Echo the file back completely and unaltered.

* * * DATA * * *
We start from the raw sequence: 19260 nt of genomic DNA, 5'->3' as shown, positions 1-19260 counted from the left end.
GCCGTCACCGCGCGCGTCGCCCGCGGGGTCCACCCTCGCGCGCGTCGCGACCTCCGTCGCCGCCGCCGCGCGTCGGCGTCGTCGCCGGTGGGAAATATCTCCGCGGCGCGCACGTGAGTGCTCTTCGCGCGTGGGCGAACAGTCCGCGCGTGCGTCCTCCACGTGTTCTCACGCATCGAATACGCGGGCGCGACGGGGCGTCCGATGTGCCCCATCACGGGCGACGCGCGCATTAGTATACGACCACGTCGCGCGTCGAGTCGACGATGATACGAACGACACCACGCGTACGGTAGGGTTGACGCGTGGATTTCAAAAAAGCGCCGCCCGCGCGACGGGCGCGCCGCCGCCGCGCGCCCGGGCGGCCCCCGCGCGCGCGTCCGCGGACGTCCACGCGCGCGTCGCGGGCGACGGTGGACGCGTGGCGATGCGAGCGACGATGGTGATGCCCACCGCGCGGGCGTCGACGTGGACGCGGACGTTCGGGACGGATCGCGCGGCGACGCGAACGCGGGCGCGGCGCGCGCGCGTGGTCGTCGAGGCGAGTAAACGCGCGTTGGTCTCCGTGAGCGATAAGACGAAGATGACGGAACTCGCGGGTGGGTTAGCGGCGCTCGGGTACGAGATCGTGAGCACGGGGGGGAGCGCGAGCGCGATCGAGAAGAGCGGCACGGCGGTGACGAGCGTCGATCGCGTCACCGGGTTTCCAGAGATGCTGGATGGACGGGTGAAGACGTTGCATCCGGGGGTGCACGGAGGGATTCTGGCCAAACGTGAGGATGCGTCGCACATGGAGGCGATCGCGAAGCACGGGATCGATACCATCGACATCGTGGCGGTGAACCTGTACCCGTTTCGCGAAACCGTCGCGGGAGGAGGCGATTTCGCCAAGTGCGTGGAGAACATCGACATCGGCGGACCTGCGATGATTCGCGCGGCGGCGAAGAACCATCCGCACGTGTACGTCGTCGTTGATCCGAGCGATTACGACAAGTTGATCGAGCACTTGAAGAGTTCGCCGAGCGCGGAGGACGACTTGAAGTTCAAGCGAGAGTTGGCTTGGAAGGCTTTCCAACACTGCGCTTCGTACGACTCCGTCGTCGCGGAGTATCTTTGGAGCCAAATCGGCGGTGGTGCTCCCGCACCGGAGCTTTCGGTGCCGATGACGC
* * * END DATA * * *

We start from the raw sequence: 19260 nt of genomic DNA, 5'->3' as shown, positions 1-19260 counted from the left end.
GCCGTCACCGCGCGCGTCGCCCGCGGGGTCCACCCTCGCGCGCGTCGCGACCTCCGTCGCCGCCGCCGCGCGTCGGCGTCGTCGCCGGTGGGAAATATCTCCGCGGCGCGCACGTGAGTGCTCTTCGCGCGTGGGCGAACAGTCCGCGCGTGCGTCCTCCACGTGTTCTCACGCATCGAATACGCGGGCGCGACGGGGCGTCCGATGTGCCCCATCACGGGCGACGCGCGCATTAGTATACGACCACGTCGCGCGTCGAGTCGACGATGATACGAACGACACCACGCGTACGGTAGGGTTGACGCGTGGATTTCAAAAAAGCGCCGCCCGCGCGACGGGCGCGCCGCCGCCGCGCGCCCGGGCGGCCCCCGCGCGCGCGTCCGCGGACGTCCACGCGCGCGTCGCGGGCGACGGTGGACGCGTGGCGATGCGAGCGACGATGGTGATGCCCACCGCGCGGGCGTCGACGTGGACGCGGACGTTCGGGACGGATCGCGCGGCGACGCGAACGCGGGCGCGGCGCGCGCGCGTGGTCGTCGAGGCGAGTAAACGCGCGTTGGTCTCCGTGAGCGATAAGACGAAGATGACGGAACTCGCGGGTGGGTTAGCGGCGCTCGGGTACGAGATCGTGAGCACGGGGGGGAGCGCGAGCGCGATCGAGAAGAGCGGCACGGCGGTGACGAGCGTCGATCGCGTCACCGGGTTTCCAGAGATGCTGGATGGACGGGTGAAGACGTTGCATCCGGGGGTGCACGGAGGGATTCTGGCCAAACGTGAGGATGCGTCGCACATGGAGGCGATCGCGAAGCACGGGATCGATACCATCGACATCGTGGCGGTGAACCTGTACCCGTTTCGCGAAACCGTCGCGGGAGGAGGCGATTTCGCCAAGTGCGTGGAGAACATCGACATCGGCGGACCTGCGATGATTCGCGCGGCGGCGAAGAACCATCCGCACGTGTACGTCGTCGTTGATCCGAGCGATTACGACAAGTTGATCGAGCACTTGAAGAGTTCGCCGAGCGCGGAGGACGACTTGAAGTTCAAGCGAGAGTTGGCTTGGAAGGCTTTCCAACACTGCGCTTCGTACGACTCCGTCGTCGCGGAGTATCTTTGGAGCCAAATCGGCGGTGGTGCTCCCGCACCGGAGCTTTCGGTGCCGATGACGC